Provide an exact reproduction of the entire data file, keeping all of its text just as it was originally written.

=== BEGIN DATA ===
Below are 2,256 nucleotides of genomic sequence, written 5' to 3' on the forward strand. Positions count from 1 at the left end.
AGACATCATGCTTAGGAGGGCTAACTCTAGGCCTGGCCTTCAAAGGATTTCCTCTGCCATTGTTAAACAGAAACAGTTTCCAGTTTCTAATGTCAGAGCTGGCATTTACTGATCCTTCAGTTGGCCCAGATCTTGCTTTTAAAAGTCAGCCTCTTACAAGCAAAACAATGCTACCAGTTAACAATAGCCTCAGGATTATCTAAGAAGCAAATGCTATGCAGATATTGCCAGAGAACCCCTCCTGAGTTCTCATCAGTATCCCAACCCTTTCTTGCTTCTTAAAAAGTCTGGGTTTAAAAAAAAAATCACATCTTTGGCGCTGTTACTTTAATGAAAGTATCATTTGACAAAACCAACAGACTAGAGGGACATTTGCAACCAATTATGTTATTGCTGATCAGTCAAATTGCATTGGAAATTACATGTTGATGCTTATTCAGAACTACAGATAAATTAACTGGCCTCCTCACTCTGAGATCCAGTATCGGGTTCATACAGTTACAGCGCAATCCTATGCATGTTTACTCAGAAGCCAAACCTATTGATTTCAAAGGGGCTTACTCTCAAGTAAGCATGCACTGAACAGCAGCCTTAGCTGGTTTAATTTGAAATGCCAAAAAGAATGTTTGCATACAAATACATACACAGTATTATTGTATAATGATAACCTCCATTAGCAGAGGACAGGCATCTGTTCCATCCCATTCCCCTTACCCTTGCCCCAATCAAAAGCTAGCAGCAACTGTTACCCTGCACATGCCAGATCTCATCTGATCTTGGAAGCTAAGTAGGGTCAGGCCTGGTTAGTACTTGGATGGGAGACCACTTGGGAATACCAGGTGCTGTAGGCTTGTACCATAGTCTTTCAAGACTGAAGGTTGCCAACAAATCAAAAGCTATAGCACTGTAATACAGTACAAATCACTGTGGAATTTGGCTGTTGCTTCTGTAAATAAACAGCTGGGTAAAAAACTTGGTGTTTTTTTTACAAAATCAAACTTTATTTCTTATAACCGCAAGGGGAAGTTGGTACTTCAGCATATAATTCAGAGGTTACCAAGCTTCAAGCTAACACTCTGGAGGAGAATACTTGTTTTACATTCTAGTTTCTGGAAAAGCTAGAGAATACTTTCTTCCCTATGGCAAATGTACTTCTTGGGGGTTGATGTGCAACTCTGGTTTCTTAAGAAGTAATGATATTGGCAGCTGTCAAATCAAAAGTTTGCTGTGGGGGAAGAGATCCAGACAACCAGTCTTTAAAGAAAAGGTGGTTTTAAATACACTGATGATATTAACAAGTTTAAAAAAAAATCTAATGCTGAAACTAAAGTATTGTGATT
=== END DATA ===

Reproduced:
Below are 2,256 nucleotides of genomic sequence, written 5' to 3' on the forward strand. Positions count from 1 at the left end.
AGACATCATGCTTAGGAGGGCTAACTCTAGGCCTGGCCTTCAAAGGATTTCCTCTGCCATTGTTAAACAGAAACAGTTTCCAGTTTCTAATGTCAGAGCTGGCATTTACTGATCCTTCAGTTGGCCCAGATCTTGCTTTTAAAAGTCAGCCTCTTACAAGCAAAACAATGCTACCAGTTAACAATAGCCTCAGGATTATCTAAGAAGCAAATGCTATGCAGATATTGCCAGAGAACCCCTCCTGAGTTCTCATCAGTATCCCAACCCTTTCTTGCTTCTTAAAAAGTCTGGGTTTAAAAAAAAAATCACATCTTTGGCGCTGTTACTTTAATGAAAGTATCATTTGACAAAACCAACAGACTAGAGGGACATTTGCAACCAATTATGTTATTGCTGATCAGTCAAATTGCATTGGAAATTACATGTTGATGCTTATTCAGAACTACAGATAAATTAACTGGCCTCCTCACTCTGAGATCCAGTATCGGGTTCATACAGTTACAGCGCAATCCTATGCATGTTTACTCAGAAGCCAAACCTATTGATTTCAAAGGGGCTTACTCTCAAGTAAGCATGCACTGAACAGCAGCCTTAGCTGGTTTAATTTGAAATGCCAAAAAGAATGTTTGCATACAAATACATACACAGTATTATTGTATAATGATAACCTCCATTAGCAGAGGACAGGCATCTGTTCCATCCCATTCCCCTTACCCTTGCCCCAATCAAAAGCTAGCAGCAACTGTTACCCTGCACATGCCAGATCTCATCTGATCTTGGAAGCTAAGTAGGGTCAGGCCTGGTTAGTACTTGGATGGGAGACCACTTGGGAATACCAGGTGCTGTAGGCTTGTACCATAGTCTTTCAAGACTGAAGGTTGCCAACAAATCAAAAGCTATAGCACTGTAATACAGTACAAATCACTGTGGAATTTGGCTGTTGCTTCTGTAAATAAACAGCTGGGTAAAAAACTTGGTGTTTTTTTTACAAAATCAAACTTTATTTCTTATAACCGCAAGGGGAAGTTGGTACTTCAGCATATAATTCAGAGGTTACCAAGCTTCAAGCTAACACTCTGGAGGAGAATACTTGTTTTACATTCTAGTTTCTGGAAAAGCTAGAGAATACTTTCTTCCCTATGGCAAATGTACTTCTTGGGGGTTGATGTGCAACTCTGGTTTCTTAAGAAGTAATGATATTGGCAGCTGTCAAATCAAAAGTTTGCTGTGGGGGAAGAGATCCAGACAACCAGTCTTTAAAGAAAAGGTGGTTTTAAATACACTGATGATATTAACAAGTTTAAAAAAAAATCTAATGCTGAAACTAAAGTATTGTGATT